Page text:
Creature from the Black Lagoon


(7/10) In a nutshell: While Universal made this film in 1954 as a cheap money-grabber to cash in on the 3D craze, they once again underestimated the magic created by combining producer William Alland, director Jack Arnold, actor Richard Carlson and the studio’s brilliant design and makeup team, just as they had done on their previous collaboration. Despite a clumsy and derivative script, the film has some poetic quality and is a superbly directed, action-packed shocker. In good Frankensteinean fashion, the movie puts the audience on the side of the monster, and while the suit might seem hokey today, it was a sensation in its time, and served as a benchmark for science fiction films to come. Whether the film itself falls under the sci-fi umbrella is a matter of debate.

Creature from the Black Lagoon (1954, USA). Directed by Jack Arnold. Written by Arthur A. Ross, Harry Essex, Maurice Zimm, William Alland. Starring: Richard Carlson, Julie Adams, Richard Denning, Antonio Moreno, Nestor Paiva, Whit Bissell, Ricou Browning, Ben Chapman. Produced by William Alland for Universal-International. IMDb rating: 7.0/10. Rotten Tomatoes: 84% Fresh. Metacritic: N/A.

Ricou Browning as the classic movie monster.

Ricou Browning as the classic movie monster.

In 1954 the old Universal monsters had fallen into decay a long time ago, and few cared about the old gothic legends like Dracula, Frankenstein’s monster, the mummy or the wolfman. During the forties the studio had milked everything and then some from them, resulting in an ever-declining parade of monster mashes, ending in The House of Frankenstein in 1945 (review). Presently, the old monsters were little more than punchlines in Abbott & Costello films. The political landscape, pop culture and filmmaking had changed. The old style, inspired by German impressionism, 19th century horror novels and Soviet montage symbolism had fallen out of style. The new science fiction style was cleaner, modern, urban and more linear. Nevertheless, the old monster makers still had one last shot in them, before the field was completely taken over by little green men, giant insects and computers-run-amok: Creature from the Black Lagoon. Continue reading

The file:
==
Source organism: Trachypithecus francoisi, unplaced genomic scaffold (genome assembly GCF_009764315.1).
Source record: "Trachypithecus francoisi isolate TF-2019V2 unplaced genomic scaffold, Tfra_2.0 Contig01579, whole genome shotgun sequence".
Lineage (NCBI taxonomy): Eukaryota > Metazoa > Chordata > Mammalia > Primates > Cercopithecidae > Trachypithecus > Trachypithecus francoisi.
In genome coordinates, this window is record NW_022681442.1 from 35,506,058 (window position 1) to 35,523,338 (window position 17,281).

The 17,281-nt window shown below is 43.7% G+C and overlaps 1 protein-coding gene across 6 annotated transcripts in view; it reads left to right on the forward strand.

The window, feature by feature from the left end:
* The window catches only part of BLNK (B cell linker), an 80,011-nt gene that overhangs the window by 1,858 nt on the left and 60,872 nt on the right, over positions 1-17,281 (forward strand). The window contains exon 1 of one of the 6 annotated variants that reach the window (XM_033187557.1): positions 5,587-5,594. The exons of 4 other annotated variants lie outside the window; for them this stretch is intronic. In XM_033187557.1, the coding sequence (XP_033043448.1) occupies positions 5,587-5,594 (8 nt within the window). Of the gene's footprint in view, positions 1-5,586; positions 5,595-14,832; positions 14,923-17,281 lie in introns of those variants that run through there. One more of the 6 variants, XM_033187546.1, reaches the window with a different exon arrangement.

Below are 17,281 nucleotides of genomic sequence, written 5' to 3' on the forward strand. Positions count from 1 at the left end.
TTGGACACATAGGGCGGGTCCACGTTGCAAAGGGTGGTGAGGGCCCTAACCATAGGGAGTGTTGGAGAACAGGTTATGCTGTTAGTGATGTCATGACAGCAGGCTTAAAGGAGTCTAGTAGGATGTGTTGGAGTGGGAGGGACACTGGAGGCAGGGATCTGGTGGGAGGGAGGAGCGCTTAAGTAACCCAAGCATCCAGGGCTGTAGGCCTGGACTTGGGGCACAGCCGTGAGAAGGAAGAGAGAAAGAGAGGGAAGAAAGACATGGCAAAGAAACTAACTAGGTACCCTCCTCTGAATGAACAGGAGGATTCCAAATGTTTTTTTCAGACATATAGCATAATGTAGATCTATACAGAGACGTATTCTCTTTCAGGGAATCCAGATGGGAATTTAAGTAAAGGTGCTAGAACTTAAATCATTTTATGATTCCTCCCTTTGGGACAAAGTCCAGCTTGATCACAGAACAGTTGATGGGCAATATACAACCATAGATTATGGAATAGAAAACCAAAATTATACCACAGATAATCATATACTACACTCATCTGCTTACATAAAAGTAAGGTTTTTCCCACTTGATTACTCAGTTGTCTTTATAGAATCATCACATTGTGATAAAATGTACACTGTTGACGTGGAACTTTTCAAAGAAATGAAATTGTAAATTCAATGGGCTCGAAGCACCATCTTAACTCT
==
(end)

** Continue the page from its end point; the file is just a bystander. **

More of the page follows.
It Came from Outer Space


(7/10) In a nutshell: Sci-fi stalwart Jack Arnold directed this his first science fiction film as Universal’s 3-D splash for the summer of 1953. Prominent sci-fi leading man Richard Carlson plays a proto-Fox Mulder who tries to convince a small town in Arizona that he saw a UFO crash in the desert, while aliens kidnap and and assume the guises of the townspeople. Co-written by Ray Bradbury, this well-directed fable of xenophobia and cold war paranoia manages to both appeal to the pulpier parts of our brains and the intellectual grains of the mind.

It Came from Outer Space. Directed by Jack Arnold. Written by Ray Bradbury & Harry Essex. Starring: Richard Carlson, Barbara Rush, Charles Drake, Joe Sawyer, Russell Johnson, Kathleen Hughes, Virginia Mullen. Produced by William Alland for Universal-International. Tomatometer: 81 %. IMDb score: 6.6

Barbara Rush as Ellen in the xenomorph's view.

Barbara Rush as Ellen in the xenomorph’s view.

Acclaimed A movie directors like Howard Hawks, Robert Wise and Don Siegel, along with visionary producer-director George Pal, all did their best to coax the science fiction genre out of the B movie quagmire that refused to loosen its grip on it in the fifties. But equally important – if not even more so – for the genre was Jack Arnold, director of films like Creature from the Black Lagoon (1954, review), Tarantula (1955, review) and The Incredible Shrinking Man (1957), among others. Arnold acknowledged the genre’s pulpy roots, and instead of trying to transcend them, he embraced them, but brought a level of intelligence and refinement to his work, and made some of the most influential sci-fi films of the decade. It all started with a film that is often dropped from his resumé when counting his best films, and it is always a mistake: It Came from Outer Space. Continue reading